Directors Lounge Screening: Mélissa Faivre, Parallel Perceptions, Thursday, 30 June 22, Z-Bar
Mélissa Faivre, born 1989 in France, is an experimental video artist based in Berlin.
Mélissa Faivre creates a world of her own, a video cosmos that combines the micro and macro world in a stream of images like in a flush of expanded consciousness. When watching her films, the mind of the viewer ceases to ask, how one image combined with another image creates a new meaning like in traditional film montage. The flow immediately takes the analytical viewer into a different world, a kind of experience, from which single images (re-)surface and combine with other images that seem to be captured by the mind like single memories on a journey. If we like to stress the difference between film and video, we must say, the way Melissa Faivre edits her films using compositing of several layers is deeply rooted in the tradition of video, even though she has started to also use analogue material, lately. Different layers combined of similar images, sometimes with different treatment of the same material, sometimes negative / positive, often in juxtaposition of each other, sometimes in short edits, creating a rhythm, and combined with music and sounds all come together in a stream. Melissa Faivre challenges the perceptions of the viewer with a colorful, mesmerizing film program at Z-Bar.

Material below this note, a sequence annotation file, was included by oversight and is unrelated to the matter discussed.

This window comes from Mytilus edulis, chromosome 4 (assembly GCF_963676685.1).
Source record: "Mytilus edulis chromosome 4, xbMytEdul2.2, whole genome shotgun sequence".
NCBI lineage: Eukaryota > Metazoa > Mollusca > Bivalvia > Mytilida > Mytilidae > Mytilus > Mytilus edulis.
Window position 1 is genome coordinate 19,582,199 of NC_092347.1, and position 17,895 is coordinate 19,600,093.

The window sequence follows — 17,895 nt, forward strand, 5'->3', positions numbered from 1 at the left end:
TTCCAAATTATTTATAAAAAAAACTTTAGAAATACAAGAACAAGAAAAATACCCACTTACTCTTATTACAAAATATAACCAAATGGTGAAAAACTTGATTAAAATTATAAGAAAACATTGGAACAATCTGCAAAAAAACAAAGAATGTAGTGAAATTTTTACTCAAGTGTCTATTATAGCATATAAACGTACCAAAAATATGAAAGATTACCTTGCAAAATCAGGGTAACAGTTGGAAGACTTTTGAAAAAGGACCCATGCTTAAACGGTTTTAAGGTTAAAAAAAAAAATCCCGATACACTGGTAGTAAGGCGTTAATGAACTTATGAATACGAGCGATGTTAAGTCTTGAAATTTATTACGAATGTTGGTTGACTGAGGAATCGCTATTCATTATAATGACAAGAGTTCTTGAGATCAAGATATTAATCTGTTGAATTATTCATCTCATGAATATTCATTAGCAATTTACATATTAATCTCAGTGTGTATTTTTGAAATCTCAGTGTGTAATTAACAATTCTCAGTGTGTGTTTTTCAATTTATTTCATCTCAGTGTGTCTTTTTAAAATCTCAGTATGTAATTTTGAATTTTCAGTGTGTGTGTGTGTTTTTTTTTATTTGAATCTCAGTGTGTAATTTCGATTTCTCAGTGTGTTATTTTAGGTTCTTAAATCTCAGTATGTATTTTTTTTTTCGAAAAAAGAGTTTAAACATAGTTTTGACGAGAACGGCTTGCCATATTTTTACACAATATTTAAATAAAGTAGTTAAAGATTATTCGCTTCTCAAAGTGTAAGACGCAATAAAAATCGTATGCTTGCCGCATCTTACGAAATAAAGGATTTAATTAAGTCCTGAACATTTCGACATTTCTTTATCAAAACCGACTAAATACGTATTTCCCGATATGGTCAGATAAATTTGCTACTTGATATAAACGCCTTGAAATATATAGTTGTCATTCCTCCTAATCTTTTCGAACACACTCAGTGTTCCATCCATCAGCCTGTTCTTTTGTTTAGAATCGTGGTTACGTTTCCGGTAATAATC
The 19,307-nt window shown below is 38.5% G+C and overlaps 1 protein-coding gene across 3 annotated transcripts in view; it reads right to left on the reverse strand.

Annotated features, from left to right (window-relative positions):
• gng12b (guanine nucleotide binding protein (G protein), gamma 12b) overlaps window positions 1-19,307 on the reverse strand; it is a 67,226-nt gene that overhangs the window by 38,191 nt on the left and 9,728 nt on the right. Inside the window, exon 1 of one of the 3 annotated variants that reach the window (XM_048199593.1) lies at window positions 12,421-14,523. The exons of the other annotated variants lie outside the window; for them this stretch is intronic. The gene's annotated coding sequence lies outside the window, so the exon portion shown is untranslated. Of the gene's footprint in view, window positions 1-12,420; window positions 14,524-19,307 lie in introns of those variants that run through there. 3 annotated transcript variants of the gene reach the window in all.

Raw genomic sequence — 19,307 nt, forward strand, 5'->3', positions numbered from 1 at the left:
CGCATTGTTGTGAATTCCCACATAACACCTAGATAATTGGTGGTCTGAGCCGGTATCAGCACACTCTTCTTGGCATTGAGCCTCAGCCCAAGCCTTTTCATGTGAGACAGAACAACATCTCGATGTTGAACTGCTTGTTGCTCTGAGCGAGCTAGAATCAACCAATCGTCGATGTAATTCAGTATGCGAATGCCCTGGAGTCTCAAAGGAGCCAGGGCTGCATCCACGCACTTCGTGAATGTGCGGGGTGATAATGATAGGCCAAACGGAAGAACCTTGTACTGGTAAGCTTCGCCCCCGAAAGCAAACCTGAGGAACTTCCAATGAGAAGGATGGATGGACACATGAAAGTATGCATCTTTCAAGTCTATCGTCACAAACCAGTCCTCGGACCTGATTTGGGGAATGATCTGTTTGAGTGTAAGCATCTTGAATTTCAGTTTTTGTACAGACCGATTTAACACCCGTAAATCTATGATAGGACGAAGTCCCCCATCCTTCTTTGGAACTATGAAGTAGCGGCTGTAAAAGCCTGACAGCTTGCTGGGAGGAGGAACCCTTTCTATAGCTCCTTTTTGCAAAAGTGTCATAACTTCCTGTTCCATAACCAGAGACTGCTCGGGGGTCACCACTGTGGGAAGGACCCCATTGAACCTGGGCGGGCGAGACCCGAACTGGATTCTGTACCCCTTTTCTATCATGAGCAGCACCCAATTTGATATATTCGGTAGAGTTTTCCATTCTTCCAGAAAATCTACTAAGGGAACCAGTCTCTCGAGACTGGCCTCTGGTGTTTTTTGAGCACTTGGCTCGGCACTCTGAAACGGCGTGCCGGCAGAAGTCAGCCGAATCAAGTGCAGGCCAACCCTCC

The artist will be present for Q&A. Curated by Klaus W. Eisenlohr.
Thursday, 30 June 2022, 9:00pm, Z-Bar
“Under the Midnight Sun (2022)” is a film composition with very strong black and white contrast, similar to recording with lithographic film. It creates a midnight atmosphere, when light and shadow separate with only few shades of gray. The sun or moon, and out of focus lights hover over a cityscape and are intercepted with a dancer in white whose shape, completely out of focus, seems to float like that midnight sun above the city. Then, slowly the image and sound desintegrates, the sound to noise and the image to black and white patterns. It may be a dystopia of white heat and black carbon, in the end.
“The Becoming (2020)” starts with bright, illuminated colors painted on adhesive tape that looks like a film strip, then images of animals, conserved at the natural museum pass by camera tracking, superimposed with images of branches of bushes and of cracks of paint on photographic film. The sound of an 8mm camera interferes with the music and outdoor atmospheric sound. Some parts of the video recall the old avantgarde master of painted film, Stan Brakhage, however the making and the feeling is contemporary, created by video compositing. Floating fish, birds and passing street views are intercepted with organic forms, which could be interpreted as cells, crystals or spores, as primitive forms of life. The viewer receives the perception of a connecting organic whole.